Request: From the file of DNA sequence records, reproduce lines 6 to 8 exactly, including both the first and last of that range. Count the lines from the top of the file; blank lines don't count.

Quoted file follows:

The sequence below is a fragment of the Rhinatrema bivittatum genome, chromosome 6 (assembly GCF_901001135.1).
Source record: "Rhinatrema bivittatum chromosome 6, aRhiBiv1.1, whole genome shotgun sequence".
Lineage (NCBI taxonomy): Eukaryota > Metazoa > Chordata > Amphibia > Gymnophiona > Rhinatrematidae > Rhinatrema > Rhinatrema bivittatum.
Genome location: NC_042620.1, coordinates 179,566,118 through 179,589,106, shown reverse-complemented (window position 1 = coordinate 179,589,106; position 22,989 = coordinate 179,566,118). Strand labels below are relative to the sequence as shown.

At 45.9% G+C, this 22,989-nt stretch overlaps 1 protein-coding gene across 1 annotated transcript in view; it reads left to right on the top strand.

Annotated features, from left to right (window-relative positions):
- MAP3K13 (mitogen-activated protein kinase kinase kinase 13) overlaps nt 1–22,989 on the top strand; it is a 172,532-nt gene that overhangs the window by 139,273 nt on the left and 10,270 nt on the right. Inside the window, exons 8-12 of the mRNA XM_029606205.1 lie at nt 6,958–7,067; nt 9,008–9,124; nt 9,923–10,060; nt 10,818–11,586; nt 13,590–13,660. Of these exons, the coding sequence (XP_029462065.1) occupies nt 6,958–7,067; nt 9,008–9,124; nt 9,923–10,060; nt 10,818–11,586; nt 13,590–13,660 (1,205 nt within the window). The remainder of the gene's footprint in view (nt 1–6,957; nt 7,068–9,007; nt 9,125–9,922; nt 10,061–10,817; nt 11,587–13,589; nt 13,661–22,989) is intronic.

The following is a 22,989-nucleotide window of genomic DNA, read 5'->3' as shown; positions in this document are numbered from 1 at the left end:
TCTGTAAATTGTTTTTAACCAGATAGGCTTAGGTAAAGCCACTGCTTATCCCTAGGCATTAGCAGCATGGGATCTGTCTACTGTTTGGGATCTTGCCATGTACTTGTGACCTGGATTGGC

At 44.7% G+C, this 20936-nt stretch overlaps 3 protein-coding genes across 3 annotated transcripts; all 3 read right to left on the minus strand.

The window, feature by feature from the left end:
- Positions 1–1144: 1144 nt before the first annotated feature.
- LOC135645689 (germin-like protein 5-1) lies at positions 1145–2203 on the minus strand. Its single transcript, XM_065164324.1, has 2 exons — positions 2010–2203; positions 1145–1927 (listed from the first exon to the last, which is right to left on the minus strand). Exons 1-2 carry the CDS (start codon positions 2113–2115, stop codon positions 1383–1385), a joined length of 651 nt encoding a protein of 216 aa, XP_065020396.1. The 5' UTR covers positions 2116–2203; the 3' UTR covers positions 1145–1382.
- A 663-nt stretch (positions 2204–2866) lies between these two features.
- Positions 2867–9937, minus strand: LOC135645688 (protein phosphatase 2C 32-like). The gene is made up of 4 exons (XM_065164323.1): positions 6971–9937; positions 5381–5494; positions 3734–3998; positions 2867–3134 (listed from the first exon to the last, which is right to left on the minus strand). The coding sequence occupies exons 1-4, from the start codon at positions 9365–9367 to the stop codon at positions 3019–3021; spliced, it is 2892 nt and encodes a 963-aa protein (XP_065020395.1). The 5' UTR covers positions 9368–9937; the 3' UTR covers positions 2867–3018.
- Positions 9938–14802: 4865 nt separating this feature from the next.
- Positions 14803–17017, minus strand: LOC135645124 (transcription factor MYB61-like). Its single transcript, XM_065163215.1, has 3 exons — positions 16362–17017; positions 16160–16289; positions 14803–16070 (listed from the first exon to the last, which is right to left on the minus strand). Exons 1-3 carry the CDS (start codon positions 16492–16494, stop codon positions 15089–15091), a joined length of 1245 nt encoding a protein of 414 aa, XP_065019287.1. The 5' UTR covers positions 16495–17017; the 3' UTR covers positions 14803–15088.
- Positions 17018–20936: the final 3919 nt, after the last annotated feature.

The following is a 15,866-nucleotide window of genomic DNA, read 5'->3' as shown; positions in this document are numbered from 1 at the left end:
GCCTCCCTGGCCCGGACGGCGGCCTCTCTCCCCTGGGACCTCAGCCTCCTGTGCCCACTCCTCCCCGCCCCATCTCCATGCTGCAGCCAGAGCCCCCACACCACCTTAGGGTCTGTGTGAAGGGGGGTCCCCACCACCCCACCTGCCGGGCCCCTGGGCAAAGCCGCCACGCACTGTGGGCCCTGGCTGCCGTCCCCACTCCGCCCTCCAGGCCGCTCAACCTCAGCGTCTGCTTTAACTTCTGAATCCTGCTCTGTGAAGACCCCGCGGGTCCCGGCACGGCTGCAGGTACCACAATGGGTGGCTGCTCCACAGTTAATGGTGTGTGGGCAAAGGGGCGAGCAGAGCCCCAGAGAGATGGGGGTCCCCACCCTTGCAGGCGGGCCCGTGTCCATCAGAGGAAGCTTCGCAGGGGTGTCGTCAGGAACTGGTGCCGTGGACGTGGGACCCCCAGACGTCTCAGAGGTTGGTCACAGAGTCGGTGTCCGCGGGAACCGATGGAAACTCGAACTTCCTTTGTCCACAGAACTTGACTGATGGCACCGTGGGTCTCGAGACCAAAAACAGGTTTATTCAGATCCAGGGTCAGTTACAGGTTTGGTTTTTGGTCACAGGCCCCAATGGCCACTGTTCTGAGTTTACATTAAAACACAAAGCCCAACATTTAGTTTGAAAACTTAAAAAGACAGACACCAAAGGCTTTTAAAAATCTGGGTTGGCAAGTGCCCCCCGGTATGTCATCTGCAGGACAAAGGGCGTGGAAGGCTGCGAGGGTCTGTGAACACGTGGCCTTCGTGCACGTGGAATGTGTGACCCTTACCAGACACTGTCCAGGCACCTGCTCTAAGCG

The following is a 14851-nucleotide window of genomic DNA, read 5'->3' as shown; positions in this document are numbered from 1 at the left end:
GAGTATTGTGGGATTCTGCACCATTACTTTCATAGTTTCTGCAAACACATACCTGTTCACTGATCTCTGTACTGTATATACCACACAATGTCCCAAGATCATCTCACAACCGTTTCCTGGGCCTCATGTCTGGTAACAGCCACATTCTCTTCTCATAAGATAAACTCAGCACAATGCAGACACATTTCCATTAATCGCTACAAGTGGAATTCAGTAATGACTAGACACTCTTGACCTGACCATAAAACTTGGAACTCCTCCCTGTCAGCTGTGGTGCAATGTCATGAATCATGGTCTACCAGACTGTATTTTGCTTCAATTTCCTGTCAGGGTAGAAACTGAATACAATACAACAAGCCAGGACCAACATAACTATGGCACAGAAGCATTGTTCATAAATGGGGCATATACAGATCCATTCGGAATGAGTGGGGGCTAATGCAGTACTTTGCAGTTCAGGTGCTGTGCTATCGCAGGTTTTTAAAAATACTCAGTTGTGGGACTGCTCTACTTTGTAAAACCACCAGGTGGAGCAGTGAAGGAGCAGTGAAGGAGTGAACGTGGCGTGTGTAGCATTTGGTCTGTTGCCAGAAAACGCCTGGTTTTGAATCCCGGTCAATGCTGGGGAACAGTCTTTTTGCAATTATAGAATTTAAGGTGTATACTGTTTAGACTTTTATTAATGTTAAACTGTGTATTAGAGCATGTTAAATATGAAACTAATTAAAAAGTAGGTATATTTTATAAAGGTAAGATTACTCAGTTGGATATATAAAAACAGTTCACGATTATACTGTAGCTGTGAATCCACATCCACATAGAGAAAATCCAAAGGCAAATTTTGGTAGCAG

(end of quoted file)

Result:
Annotated features, from left to right (window-relative positions):
- MAP3K13 (mitogen-activated protein kinase kinase kinase 13) overlaps nt 1–22,989 on the top strand; it is a 172,532-nt gene that overhangs the window by 139,273 nt on the left and 10,270 nt on the right. Inside the window, exons 8-12 of the mRNA XM_029606205.1 lie at nt 6,958–7,067; nt 9,008–9,124; nt 9,923–10,060; nt 10,818–11,586; nt 13,590–13,660. Of these exons, the coding sequence (XP_029462065.1) occupies nt 6,958–7,067; nt 9,008–9,124; nt 9,923–10,060; nt 10,818–11,586; nt 13,590–13,660 (1,205 nt within the window). The remainder of the gene's footprint in view (nt 1–6,957; nt 7,068–9,007; nt 9,125–9,922; nt 10,061–10,817; nt 11,587–13,589; nt 13,661–22,989) is intronic.

The following is a 22,989-nucleotide window of genomic DNA, read 5'->3' as shown; positions in this document are numbered from 1 at the left end: